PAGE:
Despite the small number of studies considered. It was found that musical interventions are significantly effective in reducing agitation in this type of patient.
Some studies have also shown that music therapy improves memory, orientation, and anxiety-depressive symptoms in patients. Patients with mild to moderate Alzheimer’s dementia. Although with some limitations, it is evident that several studies confirm the efficacy of the music therapy approach. Especially in psycho-behavioral disorders in dementias.
Music therapy: effects on cognitive functions
Regarding the effects of music therapy on cognitive functions. Research has shown that this type of intervention can protect cognitive functions in Alzheimer’s type dementia. Especially autobiographical and episodic memory, psychomotor speed, executive functions, and global cognition.
The 2014 study by Chu and colleagues showed that group music therapy, in addition to reducing depression in people with dementia, delays the deterioration of cognitive functions, especially short-term memory.
Furthermore, Gallego and other researchers observed cognitive improvements after six weeks of music therapy intervention in particular on memory and orientation.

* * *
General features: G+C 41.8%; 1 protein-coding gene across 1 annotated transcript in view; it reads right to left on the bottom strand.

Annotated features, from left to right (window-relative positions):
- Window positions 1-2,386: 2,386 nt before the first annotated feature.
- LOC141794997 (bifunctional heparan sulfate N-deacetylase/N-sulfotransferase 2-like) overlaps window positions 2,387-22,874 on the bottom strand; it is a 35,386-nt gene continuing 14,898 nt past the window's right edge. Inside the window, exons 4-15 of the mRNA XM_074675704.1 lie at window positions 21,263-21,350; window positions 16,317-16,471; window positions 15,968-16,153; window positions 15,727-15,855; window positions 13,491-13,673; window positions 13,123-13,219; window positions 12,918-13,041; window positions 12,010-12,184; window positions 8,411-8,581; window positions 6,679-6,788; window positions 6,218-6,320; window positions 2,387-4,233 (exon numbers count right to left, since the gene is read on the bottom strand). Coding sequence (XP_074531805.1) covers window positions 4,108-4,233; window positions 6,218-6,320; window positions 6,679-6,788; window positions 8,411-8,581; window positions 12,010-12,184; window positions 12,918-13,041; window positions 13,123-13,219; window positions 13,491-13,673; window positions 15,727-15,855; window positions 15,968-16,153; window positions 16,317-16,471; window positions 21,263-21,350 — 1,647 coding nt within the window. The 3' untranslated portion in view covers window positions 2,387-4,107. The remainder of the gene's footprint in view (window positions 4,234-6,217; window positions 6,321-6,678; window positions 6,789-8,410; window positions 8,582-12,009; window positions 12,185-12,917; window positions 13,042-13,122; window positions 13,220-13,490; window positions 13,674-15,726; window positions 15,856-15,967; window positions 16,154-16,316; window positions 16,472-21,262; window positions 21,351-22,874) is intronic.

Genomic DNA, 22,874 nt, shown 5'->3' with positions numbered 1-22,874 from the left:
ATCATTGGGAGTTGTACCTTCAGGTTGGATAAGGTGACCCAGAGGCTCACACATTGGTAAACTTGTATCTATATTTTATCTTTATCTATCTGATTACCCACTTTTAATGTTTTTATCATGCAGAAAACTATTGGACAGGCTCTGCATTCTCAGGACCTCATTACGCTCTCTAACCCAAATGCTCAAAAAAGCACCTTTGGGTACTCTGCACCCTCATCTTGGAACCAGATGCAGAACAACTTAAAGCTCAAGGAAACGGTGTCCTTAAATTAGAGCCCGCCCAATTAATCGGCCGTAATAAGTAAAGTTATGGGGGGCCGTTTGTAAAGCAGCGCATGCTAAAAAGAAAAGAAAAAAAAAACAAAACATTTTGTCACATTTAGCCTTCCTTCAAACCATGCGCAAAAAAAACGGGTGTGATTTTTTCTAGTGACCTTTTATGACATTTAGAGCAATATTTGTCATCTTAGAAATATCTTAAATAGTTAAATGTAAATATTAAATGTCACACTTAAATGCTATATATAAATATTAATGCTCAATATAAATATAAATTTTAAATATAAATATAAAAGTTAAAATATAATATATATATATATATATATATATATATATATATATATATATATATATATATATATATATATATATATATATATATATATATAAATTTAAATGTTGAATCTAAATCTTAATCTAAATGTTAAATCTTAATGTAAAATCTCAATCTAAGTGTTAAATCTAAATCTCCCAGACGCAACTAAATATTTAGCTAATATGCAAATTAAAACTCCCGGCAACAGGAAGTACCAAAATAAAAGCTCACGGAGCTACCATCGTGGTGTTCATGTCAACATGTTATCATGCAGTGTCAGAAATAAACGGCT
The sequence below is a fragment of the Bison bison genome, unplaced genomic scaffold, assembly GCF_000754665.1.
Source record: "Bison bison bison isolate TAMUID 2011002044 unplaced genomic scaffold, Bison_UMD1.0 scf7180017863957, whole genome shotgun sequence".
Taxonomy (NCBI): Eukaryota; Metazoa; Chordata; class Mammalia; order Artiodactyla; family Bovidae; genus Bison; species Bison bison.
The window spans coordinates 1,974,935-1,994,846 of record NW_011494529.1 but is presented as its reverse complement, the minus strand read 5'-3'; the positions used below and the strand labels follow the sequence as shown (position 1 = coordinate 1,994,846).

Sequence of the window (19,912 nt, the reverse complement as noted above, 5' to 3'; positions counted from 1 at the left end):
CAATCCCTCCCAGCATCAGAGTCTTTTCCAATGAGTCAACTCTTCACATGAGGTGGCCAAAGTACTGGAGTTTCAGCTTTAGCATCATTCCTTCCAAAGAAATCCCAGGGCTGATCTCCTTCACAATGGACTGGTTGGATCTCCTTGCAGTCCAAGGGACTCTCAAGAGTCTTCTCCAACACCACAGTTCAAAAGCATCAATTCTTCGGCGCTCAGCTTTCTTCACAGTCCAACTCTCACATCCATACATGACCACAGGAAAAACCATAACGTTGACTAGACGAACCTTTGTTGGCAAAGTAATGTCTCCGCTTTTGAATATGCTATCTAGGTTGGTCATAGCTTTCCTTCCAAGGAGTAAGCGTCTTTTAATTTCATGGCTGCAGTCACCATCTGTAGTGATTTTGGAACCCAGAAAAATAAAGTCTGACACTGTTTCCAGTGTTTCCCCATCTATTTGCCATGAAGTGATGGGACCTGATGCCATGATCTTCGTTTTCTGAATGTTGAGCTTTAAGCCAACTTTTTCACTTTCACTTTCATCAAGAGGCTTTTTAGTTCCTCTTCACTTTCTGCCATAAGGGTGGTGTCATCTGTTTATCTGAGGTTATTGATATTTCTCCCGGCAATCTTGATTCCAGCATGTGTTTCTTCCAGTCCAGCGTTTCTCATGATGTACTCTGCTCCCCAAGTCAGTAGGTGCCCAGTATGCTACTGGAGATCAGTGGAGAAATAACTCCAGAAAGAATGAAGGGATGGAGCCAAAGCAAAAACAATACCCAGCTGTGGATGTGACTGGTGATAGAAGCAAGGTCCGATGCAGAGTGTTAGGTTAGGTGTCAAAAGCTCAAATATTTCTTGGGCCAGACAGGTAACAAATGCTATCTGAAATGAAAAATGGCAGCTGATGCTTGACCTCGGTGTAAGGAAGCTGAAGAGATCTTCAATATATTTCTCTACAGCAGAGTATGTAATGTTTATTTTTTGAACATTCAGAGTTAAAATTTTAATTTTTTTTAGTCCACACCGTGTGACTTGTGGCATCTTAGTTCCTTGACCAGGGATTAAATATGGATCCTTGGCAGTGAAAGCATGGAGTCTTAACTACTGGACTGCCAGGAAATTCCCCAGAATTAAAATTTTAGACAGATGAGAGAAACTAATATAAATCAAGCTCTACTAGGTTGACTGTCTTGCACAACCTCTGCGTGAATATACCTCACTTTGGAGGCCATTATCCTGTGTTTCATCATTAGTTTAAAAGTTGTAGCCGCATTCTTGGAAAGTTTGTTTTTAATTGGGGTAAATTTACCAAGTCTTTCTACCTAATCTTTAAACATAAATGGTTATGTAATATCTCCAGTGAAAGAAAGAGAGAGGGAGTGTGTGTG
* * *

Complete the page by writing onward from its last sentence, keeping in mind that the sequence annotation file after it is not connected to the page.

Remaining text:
Despite the various researches that provide evidence of the efficacy of music therapy in preserving cognitive functions in dementia, especially Alzheimer’s. The results are not convincing enough. Short-time and long-time effects can be verified by more clinical studies.
It can be asserted that music therapy is a valid intervention for the treatment of dementia. Also, it is known for its beneficial effects on behavioural and psychological symptoms, as well as for its social and emotional role.
On the other hand, the possible effects of cognition deserve to be examined with larger studies and samples.
This is to be able to ascertain the effectiveness of music therapy on all levels, from the psychological-behavioral to the cognitive, for an overall improvement of the quality of life of the demented patient.